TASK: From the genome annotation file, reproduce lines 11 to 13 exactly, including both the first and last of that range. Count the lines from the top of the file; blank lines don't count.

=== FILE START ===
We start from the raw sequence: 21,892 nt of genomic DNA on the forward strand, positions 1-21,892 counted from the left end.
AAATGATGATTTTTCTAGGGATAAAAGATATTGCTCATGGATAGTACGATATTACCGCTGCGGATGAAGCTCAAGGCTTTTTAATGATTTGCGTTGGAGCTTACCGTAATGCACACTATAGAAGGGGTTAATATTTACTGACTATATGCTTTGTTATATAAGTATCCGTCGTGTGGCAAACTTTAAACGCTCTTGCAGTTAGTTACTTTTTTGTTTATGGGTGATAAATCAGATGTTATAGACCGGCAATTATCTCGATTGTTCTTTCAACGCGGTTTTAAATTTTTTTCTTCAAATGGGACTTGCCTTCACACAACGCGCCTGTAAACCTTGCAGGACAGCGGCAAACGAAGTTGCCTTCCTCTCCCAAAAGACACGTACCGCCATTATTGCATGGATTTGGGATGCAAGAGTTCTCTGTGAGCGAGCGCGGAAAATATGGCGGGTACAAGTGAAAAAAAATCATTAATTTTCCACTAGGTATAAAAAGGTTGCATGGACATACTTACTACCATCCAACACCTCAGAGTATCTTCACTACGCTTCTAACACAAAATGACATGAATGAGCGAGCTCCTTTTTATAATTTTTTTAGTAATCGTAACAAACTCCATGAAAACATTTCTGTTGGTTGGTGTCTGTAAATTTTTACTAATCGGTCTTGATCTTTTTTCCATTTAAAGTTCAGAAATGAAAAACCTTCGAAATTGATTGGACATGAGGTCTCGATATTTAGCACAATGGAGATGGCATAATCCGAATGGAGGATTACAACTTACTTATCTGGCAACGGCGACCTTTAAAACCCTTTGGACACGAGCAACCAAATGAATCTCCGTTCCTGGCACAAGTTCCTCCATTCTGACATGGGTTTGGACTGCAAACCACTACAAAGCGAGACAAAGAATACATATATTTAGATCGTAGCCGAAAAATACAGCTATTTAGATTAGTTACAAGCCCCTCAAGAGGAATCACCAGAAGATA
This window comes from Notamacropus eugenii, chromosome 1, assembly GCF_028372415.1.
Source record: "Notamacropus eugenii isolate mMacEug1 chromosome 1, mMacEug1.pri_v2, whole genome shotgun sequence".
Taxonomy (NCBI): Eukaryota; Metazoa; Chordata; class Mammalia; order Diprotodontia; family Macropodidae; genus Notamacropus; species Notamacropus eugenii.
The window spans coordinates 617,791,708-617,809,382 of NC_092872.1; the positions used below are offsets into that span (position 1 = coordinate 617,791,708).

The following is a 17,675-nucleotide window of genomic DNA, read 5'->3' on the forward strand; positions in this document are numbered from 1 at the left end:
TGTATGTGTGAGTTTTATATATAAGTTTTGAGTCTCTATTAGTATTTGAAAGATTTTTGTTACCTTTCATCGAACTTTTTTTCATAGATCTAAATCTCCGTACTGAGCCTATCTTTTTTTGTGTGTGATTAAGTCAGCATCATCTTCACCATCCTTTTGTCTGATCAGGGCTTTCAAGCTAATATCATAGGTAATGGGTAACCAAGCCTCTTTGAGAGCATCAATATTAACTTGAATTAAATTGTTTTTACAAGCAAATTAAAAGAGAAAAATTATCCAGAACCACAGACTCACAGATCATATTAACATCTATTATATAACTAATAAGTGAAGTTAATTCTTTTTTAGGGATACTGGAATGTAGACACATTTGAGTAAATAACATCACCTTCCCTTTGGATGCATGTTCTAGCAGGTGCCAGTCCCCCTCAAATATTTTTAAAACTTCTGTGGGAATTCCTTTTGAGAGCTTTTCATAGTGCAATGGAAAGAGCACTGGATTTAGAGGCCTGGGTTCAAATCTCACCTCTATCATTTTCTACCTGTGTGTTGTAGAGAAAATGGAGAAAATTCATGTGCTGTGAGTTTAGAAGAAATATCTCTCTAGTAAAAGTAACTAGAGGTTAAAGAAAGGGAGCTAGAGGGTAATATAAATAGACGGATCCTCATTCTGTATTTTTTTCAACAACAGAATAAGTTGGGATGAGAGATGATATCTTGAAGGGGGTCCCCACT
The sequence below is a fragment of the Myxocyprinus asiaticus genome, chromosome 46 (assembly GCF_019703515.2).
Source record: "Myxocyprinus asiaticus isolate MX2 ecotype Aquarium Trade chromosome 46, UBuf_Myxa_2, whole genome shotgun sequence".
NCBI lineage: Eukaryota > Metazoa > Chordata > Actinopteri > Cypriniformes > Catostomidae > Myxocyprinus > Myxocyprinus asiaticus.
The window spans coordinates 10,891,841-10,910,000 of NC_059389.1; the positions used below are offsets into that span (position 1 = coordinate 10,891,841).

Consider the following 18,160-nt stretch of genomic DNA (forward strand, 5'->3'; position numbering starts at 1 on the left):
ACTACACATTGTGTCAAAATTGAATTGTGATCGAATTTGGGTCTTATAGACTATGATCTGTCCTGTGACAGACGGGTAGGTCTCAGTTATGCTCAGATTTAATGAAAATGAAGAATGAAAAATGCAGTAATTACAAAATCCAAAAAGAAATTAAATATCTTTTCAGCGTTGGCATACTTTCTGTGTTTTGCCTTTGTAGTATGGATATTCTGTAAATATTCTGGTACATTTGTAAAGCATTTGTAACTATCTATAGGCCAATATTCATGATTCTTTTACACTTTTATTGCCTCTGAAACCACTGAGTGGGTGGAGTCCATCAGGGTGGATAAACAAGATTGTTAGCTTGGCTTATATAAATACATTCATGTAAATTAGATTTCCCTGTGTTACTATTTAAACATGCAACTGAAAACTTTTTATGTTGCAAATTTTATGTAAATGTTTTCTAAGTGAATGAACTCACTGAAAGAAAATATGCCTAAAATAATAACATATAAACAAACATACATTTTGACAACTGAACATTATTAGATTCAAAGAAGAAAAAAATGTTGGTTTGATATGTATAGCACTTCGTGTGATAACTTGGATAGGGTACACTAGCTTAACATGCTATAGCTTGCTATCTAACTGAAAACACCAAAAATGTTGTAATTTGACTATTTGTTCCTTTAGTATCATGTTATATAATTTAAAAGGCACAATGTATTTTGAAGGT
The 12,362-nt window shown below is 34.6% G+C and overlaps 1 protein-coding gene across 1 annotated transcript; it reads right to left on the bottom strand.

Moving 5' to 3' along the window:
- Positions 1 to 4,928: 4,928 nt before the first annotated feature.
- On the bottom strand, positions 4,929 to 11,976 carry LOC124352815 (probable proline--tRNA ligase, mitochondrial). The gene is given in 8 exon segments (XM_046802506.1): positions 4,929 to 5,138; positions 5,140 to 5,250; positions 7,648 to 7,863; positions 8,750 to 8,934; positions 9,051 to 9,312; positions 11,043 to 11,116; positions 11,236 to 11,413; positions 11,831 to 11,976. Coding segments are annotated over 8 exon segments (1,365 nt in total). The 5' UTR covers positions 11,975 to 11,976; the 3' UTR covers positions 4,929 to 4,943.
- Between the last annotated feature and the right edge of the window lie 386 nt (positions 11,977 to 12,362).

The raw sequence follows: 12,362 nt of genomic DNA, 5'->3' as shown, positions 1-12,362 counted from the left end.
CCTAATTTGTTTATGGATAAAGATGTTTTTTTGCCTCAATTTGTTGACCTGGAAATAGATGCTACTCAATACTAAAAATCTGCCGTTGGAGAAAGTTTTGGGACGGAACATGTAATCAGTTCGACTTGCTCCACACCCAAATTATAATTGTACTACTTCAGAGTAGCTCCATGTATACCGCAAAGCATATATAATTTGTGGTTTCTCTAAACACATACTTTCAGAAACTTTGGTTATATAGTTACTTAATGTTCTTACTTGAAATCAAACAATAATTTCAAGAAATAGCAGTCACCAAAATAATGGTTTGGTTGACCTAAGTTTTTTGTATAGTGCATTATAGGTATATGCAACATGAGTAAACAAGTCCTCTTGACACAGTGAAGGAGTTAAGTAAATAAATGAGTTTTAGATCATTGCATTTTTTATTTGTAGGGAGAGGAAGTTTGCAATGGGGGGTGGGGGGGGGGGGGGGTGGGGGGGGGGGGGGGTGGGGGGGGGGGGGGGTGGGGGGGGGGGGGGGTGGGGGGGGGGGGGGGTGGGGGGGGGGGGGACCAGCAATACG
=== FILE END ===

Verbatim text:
NCBI lineage: Eukaryota > Metazoa > Chordata > Actinopteri > Cypriniformes > Catostomidae > Myxocyprinus > Myxocyprinus asiaticus.
The window spans coordinates 10,891,841-10,910,000 of NC_059389.1; the positions used below are offsets into that span (position 1 = coordinate 10,891,841).

Consider the following 18,160-nt stretch of genomic DNA (forward strand, 5'->3'; position numbering starts at 1 on the left):